Supreme Court jeopardizes federal climate action

Today, in ruling on a nonexistent plan with nonexistent harm to the people filing the lawsuit, the Supreme Court took the opportunity to curb the Environmental Protection Agency’s ability to regulate the energy sector’s carbon emissions. .

In a summer of major U.S. Supreme Court decisions, West Virginia v. Environmental Protection Agency was one of the weirder cases on the roll. On the one hand, it was a dispute that did not really exist. The complaint was about the Clean Power Plan, a set of rules enacted by the EPA in 2015 that would have prompted power plants to significantly reduce carbon emissions by 2030. Only the plan never worked. Concerned about its potential economic effects, fossil fuel executives and Republican officials went to court and quickly had the rules suspended. A year later, then-President Barack Obama handed Donald Trump the keys to the EPA, and the plan was gone for good.

So environmental advocates were shocked and concerned when the Supreme Court decided to challenge the plan that meandered through the courts. Those fears were not unfounded. Chief Justice John Roberts, writing for the conservative majority of six justices, said the consequences of such a policy were too great to be implemented without more explicit Congressional approval.

That rationale doesn’t undermine the EPA as much as some environmental advocates feared. The decision will still allow the agency to regulate emissions from power plants, albeit more strictly than before. And the court did not take the opportunity to overturn the precedent that says agencies like the EPA can tackle carbon emissions in general. But the decision remains a serious blow, highlighting the court’s skepticism about ambitious action by federal agencies and offering a potential roadmap for future legal challenges to climate policy. “They’re saying, ‘We’re loading the gun today, but we’re not going to point it at anything else yet,'” said Jay Austin, a senior attorney at the Environmental Law Institute, a nonprofit legal group.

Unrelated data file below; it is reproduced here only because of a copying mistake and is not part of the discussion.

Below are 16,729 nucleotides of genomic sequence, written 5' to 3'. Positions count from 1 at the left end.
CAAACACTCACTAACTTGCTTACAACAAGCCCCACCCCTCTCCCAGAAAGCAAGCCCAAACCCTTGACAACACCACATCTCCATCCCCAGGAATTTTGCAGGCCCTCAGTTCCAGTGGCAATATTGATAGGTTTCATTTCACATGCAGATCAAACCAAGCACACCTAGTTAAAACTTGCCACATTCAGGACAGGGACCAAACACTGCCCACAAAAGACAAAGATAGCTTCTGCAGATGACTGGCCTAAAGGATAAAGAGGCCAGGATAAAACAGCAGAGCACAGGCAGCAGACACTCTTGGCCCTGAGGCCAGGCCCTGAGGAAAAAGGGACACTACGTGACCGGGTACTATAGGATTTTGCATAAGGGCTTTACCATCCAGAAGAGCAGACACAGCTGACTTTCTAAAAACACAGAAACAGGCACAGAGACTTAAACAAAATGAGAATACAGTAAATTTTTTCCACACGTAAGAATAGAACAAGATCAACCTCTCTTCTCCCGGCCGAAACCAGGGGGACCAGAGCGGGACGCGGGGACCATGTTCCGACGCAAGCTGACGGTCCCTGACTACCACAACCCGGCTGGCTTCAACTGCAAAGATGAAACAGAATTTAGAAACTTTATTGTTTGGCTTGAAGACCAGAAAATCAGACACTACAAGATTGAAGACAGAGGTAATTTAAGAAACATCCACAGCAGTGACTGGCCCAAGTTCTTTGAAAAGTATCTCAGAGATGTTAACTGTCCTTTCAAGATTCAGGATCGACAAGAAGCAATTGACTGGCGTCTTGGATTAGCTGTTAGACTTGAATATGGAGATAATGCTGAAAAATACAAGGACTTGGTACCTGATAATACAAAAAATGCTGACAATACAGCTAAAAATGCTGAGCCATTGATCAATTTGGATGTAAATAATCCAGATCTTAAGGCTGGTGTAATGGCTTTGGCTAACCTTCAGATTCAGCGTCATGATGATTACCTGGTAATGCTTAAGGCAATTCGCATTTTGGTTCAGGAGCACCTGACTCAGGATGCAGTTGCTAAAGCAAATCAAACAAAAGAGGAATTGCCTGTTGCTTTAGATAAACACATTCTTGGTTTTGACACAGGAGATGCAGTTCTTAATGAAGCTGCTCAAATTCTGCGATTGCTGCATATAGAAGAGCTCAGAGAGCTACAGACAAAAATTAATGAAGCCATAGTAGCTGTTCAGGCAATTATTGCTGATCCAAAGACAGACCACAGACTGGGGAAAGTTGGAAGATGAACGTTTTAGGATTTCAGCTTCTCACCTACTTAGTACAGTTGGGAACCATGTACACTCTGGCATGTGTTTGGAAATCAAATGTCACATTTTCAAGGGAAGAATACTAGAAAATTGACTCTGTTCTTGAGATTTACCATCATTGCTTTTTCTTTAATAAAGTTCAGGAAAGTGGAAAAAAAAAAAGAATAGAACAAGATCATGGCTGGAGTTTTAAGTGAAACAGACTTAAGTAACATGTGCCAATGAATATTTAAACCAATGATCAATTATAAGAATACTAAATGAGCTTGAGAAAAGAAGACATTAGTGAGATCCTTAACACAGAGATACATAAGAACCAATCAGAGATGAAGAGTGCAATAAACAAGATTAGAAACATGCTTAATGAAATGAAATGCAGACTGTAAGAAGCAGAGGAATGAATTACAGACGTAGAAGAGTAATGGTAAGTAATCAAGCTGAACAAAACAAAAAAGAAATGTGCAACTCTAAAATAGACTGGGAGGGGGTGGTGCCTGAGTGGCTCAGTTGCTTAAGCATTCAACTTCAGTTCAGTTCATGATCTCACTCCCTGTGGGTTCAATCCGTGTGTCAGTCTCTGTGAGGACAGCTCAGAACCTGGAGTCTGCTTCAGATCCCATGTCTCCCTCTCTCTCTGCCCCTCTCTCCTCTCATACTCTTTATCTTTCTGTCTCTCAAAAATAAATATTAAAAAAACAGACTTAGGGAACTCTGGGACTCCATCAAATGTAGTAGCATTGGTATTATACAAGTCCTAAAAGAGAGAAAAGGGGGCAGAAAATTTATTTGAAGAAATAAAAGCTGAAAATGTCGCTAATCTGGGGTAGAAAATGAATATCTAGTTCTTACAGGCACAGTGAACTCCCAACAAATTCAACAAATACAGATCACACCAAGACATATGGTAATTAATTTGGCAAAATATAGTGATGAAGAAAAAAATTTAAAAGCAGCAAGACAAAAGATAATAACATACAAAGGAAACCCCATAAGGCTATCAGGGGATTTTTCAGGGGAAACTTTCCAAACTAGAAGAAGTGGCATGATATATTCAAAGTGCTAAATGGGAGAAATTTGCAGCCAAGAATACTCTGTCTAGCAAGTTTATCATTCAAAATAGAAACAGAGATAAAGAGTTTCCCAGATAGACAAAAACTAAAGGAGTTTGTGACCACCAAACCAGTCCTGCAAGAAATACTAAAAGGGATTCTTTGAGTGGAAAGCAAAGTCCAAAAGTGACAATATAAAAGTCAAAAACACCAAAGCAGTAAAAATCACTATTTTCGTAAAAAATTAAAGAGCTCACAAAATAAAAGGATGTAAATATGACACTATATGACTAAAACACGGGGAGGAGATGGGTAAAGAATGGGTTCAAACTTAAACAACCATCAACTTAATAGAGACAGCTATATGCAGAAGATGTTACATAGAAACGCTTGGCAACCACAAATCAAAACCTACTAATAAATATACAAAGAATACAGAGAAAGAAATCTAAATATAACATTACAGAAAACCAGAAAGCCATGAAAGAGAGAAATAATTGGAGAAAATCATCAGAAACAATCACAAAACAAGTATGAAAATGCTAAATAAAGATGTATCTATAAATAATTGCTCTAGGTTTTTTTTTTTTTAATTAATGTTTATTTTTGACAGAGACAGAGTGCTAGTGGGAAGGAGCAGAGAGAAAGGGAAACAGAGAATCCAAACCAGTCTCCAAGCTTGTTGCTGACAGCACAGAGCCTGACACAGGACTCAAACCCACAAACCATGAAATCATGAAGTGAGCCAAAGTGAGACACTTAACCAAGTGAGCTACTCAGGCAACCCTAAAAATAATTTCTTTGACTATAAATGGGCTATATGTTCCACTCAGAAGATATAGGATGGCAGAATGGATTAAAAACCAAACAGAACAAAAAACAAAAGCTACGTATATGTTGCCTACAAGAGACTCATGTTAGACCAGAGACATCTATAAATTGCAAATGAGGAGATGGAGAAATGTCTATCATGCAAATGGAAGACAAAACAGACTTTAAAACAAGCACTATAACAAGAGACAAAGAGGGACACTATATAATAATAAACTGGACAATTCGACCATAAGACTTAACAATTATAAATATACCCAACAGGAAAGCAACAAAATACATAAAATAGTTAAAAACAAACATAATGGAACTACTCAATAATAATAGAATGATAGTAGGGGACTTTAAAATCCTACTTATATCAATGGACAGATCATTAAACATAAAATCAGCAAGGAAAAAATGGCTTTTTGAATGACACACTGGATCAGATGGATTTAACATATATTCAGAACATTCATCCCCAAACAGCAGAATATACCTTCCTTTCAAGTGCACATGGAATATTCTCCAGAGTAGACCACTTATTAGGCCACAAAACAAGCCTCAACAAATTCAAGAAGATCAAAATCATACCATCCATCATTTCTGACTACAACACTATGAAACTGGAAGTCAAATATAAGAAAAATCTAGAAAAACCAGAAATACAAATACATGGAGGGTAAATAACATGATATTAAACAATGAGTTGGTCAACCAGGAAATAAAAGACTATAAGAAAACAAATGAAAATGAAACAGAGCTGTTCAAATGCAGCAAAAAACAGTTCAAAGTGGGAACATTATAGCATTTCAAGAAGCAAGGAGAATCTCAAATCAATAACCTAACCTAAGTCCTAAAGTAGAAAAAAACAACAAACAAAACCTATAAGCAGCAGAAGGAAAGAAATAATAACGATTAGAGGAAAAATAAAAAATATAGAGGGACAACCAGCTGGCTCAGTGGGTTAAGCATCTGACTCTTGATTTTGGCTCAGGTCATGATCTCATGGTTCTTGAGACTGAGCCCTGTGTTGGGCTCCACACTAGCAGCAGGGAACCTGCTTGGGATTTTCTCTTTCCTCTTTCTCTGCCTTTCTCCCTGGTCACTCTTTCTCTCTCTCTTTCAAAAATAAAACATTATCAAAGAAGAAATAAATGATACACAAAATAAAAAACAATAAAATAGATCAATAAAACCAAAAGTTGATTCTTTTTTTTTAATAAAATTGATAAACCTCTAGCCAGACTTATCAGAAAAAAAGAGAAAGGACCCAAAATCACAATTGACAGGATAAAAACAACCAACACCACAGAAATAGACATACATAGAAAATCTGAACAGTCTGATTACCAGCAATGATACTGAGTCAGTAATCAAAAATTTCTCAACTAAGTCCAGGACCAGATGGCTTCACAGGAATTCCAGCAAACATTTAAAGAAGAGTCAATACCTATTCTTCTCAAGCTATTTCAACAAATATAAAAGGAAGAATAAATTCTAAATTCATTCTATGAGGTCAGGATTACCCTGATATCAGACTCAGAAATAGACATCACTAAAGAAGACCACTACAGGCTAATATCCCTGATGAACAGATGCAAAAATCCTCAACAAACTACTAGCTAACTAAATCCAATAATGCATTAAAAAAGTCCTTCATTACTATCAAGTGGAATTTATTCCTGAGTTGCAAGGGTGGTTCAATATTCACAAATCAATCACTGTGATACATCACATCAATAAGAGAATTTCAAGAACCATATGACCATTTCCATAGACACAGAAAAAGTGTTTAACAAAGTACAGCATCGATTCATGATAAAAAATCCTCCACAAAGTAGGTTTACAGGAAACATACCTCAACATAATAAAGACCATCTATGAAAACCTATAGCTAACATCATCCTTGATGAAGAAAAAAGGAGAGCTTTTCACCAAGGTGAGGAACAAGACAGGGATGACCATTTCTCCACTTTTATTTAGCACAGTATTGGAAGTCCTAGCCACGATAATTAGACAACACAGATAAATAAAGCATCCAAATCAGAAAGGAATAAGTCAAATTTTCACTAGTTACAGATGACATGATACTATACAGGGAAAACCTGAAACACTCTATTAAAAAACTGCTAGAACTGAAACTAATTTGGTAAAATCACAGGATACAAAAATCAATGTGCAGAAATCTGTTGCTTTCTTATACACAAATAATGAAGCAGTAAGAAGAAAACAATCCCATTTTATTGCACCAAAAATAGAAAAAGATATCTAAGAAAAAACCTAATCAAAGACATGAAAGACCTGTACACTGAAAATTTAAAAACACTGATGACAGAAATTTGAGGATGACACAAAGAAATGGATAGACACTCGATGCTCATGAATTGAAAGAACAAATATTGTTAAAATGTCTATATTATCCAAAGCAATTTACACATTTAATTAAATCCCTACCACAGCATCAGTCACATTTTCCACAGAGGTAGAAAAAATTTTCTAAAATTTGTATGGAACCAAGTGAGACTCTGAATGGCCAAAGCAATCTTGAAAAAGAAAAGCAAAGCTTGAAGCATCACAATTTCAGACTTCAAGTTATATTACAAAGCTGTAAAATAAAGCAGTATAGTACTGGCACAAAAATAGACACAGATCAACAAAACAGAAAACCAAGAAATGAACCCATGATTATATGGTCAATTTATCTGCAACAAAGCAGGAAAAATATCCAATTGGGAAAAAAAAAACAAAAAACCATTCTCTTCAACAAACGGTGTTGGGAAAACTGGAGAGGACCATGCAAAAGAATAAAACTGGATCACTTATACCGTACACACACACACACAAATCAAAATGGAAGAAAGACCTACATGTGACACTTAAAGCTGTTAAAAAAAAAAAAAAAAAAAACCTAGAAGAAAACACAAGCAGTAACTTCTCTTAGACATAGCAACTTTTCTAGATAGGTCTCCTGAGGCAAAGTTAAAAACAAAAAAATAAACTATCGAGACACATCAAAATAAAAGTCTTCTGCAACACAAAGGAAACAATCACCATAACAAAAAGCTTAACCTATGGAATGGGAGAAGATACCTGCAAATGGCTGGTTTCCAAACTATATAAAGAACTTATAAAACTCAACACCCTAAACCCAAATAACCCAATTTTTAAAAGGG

“The Court appoints itself — rather than Congress or the expert bureau — the decision-maker on climate policy,” Judge Elena Kagan wrote in her dissent, who was joined by the two other liberal justices. “I can’t think of many things more terrifying.”

The dispute, brought by a group of Red State Attorneys General, hinged on part of the Clean Air Act that allowed the agency to institute the “best emissions reduction system” at power plants. The question before the Court was one of scope. Perhaps by the “best system” congress meant that the EPA could require emission control technology at specific power plants, as with other pollutants. Or perhaps it was a broader mandate, allowing for measures that could cause a coal-fired power plant to shut down in favor of producing cleaner energy elsewhere. With the Clean Power Plan, the EPA opted for a more far-reaching interpretation.

But that disagreement pointed to an even bigger legal question: What can government bureaucrats do with the often vague instructions Congress gives them? Traditionally, there’s a way things go in Washington: Elected officials can’t be expected to scribble through every detail of every policy, and they wouldn’t want to. So that becomes the job of people at regulatory agencies who take the outlined laws and put them into action. Judges usually don’t like to get in the way. Under a doctrine known as “Chevron reverence,” referring to a 1984 Supreme Court ruling involving the oil company, the judges have repeatedly said it’s best to let the scientists and policy experts do their job.

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